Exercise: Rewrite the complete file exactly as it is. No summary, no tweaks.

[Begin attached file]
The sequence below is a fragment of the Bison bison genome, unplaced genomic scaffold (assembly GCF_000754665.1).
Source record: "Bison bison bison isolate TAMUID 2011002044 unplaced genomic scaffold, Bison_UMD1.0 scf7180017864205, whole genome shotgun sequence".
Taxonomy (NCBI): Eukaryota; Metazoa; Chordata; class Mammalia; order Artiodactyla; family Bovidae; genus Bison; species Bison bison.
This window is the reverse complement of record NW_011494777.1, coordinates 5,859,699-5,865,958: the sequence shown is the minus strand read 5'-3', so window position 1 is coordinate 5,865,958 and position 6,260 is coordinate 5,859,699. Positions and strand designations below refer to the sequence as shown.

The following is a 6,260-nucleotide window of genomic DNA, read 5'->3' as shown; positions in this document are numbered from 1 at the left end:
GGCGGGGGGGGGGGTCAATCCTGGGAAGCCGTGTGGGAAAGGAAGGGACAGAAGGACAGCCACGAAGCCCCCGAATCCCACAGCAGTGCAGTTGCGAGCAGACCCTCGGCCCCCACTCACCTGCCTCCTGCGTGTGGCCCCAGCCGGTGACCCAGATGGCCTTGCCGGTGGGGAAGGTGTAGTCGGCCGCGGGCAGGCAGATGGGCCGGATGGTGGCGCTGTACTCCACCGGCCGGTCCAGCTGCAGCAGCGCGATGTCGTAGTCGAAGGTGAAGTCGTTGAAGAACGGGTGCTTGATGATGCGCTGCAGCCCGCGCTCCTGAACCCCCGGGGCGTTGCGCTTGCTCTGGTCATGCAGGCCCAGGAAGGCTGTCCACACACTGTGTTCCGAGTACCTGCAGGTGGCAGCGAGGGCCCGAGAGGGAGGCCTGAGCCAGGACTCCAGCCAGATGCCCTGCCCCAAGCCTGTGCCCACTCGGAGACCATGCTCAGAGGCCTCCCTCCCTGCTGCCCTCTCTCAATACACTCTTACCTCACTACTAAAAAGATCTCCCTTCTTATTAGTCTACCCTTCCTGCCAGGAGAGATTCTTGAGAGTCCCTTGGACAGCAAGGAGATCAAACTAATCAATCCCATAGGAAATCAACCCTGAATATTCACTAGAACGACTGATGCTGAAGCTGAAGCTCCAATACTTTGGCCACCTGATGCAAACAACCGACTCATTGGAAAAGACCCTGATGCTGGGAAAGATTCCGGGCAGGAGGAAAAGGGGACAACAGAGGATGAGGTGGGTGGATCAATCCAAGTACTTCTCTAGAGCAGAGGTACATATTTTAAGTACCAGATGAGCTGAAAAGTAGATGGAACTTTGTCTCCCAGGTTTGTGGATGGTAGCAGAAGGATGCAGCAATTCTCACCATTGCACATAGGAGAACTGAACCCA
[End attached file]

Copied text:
The sequence below is a fragment of the Bison bison genome, unplaced genomic scaffold (assembly GCF_000754665.1).
Source record: "Bison bison bison isolate TAMUID 2011002044 unplaced genomic scaffold, Bison_UMD1.0 scf7180017864205, whole genome shotgun sequence".
Taxonomy (NCBI): Eukaryota; Metazoa; Chordata; class Mammalia; order Artiodactyla; family Bovidae; genus Bison; species Bison bison.
This window is the reverse complement of record NW_011494777.1, coordinates 5,859,699-5,865,958: the sequence shown is the minus strand read 5'-3', so window position 1 is coordinate 5,865,958 and position 6,260 is coordinate 5,859,699. Positions and strand designations below refer to the sequence as shown.

The following is a 6,260-nucleotide window of genomic DNA, read 5'->3' as shown; positions in this document are numbered from 1 at the left end:
GGCGGGGGGGGGGGTCAATCCTGGGAAGCCGTGTGGGAAAGGAAGGGACAGAAGGACAGCCACGAAGCCCCCGAATCCCACAGCAGTGCAGTTGCGAGCAGACCCTCGGCCCCCACTCACCTGCCTCCTGCGTGTGGCCCCAGCCGGTGACCCAGATGGCCTTGCCGGTGGGGAAGGTGTAGTCGGCCGCGGGCAGGCAGATGGGCCGGATGGTGGCGCTGTACTCCACCGGCCGGTCCAGCTGCAGCAGCGCGATGTCGTAGTCGAAGGTGAAGTCGTTGAAGAACGGGTGCTTGATGATGCGCTGCAGCCCGCGCTCCTGAACCCCCGGGGCGTTGCGCTTGCTCTGGTCATGCAGGCCCAGGAAGGCTGTCCACACACTGTGTTCCGAGTACCTGCAGGTGGCAGCGAGGGCCCGAGAGGGAGGCCTGAGCCAGGACTCCAGCCAGATGCCCTGCCCCAAGCCTGTGCCCACTCGGAGACCATGCTCAGAGGCCTCCCTCCCTGCTGCCCTCTCTCAATACACTCTTACCTCACTACTAAAAAGATCTCCCTTCTTATTAGTCTACCCTTCCTGCCAGGAGAGATTCTTGAGAGTCCCTTGGACAGCAAGGAGATCAAACTAATCAATCCCATAGGAAATCAACCCTGAATATTCACTAGAACGACTGATGCTGAAGCTGAAGCTCCAATACTTTGGCCACCTGATGCAAACAACCGACTCATTGGAAAAGACCCTGATGCTGGGAAAGATTCCGGGCAGGAGGAAAAGGGGACAACAGAGGATGAGGTGGGTGGATCAATCCAAGTACTTCTCTAGAGCAGAGGTACATATTTTAAGTACCAGATGAGCTGAAAAGTAGATGGAACTTTGTCTCCCAGGTTTGTGGATGGTAGCAGAAGGATGCAGCAATTCTCACCATTGCACATAGGAGAACTGAACCCA